What is Yield Spread Premium (YSP) on a Mortgage?

Yield Spread Premium (YSP) is a factor of the loan which will affect either the rate you receive or the money going into the loan officers pocket.  There are many misconceptions about what YSP really is.  Many people think that YSP is a way for brokers or loan officers to simply make more money, and a ton of people have no idea what YSP is altogether.

When I was a loan officer I would always try to educate and inform borrowers about YSP and what it is.  I was surprised to find so many people really knew nothing about it.

Even though Yield Spread Premium is way loan officers can make money on a loan it is a much more powerful tool, that if you understand it can work in your, the borrowers, favor.  First of all let me clarify that YSP is completely legal as long as it is properly disclosed in your loan documents. Some loan officers will attempt to skim over the documents concerning YSP.  If a borrower does not understand YSP it can be difficult to explain it on the spot and this may be the reason they skim over it, or they are trying to make more money with the YSP and do not want you asking questions.  A good loan officer will explain the YSP and show you options with your loan.

YSP basically affects the interest rate of your mortgage. When shopping for a rate for you a loan officer will see something like this from the lender or bank.

RateYSP
4.5%0% (par rate)
5%.5%
5.5%1%
6%1.5%

The YSP percentage is what the bank will pay the loan officer if they sell the loan at that interest rate. So in this case say you sign a lock in agreement for 5.5%. The bank which is funding the loan will pay the loan offer/mortgage broker 1%. So on a $150,000 that equals $1,500.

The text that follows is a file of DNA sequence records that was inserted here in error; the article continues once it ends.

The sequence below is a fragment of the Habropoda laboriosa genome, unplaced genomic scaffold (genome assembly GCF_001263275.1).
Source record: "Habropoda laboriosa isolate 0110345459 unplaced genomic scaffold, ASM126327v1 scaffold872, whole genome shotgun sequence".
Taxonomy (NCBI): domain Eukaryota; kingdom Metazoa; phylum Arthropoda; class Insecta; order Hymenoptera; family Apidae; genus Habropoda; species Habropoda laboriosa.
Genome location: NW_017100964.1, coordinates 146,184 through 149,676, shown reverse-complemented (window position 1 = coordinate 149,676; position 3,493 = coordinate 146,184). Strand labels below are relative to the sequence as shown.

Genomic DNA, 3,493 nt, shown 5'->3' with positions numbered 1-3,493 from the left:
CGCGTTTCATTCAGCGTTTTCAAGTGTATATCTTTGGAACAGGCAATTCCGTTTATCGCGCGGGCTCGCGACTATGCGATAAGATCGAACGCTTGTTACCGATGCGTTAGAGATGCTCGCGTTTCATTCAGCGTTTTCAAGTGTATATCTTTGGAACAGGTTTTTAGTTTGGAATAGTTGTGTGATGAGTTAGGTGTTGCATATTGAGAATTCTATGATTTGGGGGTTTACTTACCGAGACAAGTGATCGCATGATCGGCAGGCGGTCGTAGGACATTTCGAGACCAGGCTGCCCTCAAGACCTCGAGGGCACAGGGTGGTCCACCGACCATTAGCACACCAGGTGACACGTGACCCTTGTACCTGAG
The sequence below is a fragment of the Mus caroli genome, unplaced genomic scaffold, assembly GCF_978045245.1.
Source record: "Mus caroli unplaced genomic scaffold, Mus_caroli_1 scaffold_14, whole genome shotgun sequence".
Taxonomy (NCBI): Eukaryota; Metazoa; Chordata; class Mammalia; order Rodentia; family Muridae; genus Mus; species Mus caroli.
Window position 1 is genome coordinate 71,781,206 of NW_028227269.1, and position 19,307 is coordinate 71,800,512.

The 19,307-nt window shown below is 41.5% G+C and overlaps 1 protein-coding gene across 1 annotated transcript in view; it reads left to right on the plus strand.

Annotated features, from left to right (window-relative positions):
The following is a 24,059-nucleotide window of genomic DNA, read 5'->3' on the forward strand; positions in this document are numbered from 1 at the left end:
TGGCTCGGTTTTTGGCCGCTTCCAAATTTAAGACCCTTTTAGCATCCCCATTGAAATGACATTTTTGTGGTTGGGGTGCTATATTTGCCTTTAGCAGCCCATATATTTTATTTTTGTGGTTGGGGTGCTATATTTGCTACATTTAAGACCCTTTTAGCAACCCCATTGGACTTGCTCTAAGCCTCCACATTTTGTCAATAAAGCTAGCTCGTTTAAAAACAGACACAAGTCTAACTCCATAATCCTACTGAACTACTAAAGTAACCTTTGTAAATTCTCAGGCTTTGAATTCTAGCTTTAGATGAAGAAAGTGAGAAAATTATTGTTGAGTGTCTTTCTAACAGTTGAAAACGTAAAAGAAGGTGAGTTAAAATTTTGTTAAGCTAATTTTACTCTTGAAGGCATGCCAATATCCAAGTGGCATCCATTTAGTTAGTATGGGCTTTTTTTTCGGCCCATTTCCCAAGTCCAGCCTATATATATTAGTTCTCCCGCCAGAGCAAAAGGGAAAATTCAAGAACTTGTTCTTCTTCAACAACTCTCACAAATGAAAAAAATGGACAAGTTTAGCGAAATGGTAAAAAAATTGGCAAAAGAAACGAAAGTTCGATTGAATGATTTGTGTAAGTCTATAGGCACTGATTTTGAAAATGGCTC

How you can take advantage of YSP: Now that you know what YSP is you will need to know how to use it to the best of your advantage. Do not say to your loan officer “I know what YSP is and I don’t want to pay it.” YSP is very normal on a loan and using it to work for you is what you need to do. A good loan officer deserves 2% – 2.5% on the loan whether that is up front or on the back. “Discount” loan officers will usually cause you more headaches because of errors and a slow process.

Using the numbers above if you decide to take the 4.5% interest rate with 0% YSP that 1 % will be moved to the front of the loan.  Therefor your origination fee will be 2% instead of 1%.  Essentially you are paying up front to lower your interest rate to the lowest rate possible.  Many times this makes a lot of sense to do because you will save money in the long run by paying lower monthly payments with the lower rate.

You can determine how many months it will take to repay the 1% by doing a simple calculation.  Lets use these figures.

  • $150,000 Loan Amount
  • 5.5% with 1% YSP
  • 4.5% with 0% YSP

Hypothetically the payment on the $150,000 at 5% equals $700.  The payment on the 4.5% equals $600, but remember it cost you $1,500 up front by paying for that 1% on the front of the loan.  The difference between the payments is $100 which means it will take you 15 months to pay the difference of the $1,500.  If you stay in your house longer than 15 months then every month you are saving/earning $100.

Difference between YSP and Buying down points: This concept works the exact same when you want to buy your rate down with extra points.  The simple difference is that YSP is usually apart of a normal loan and you can learn to take advantage of points and dollar amounts that are already apart of the loan.  Buying down points usually means that you will pay an extra percent of the loan to get a rate under the Par Rate (Par rate is the Rate in which there is 0% YSP).

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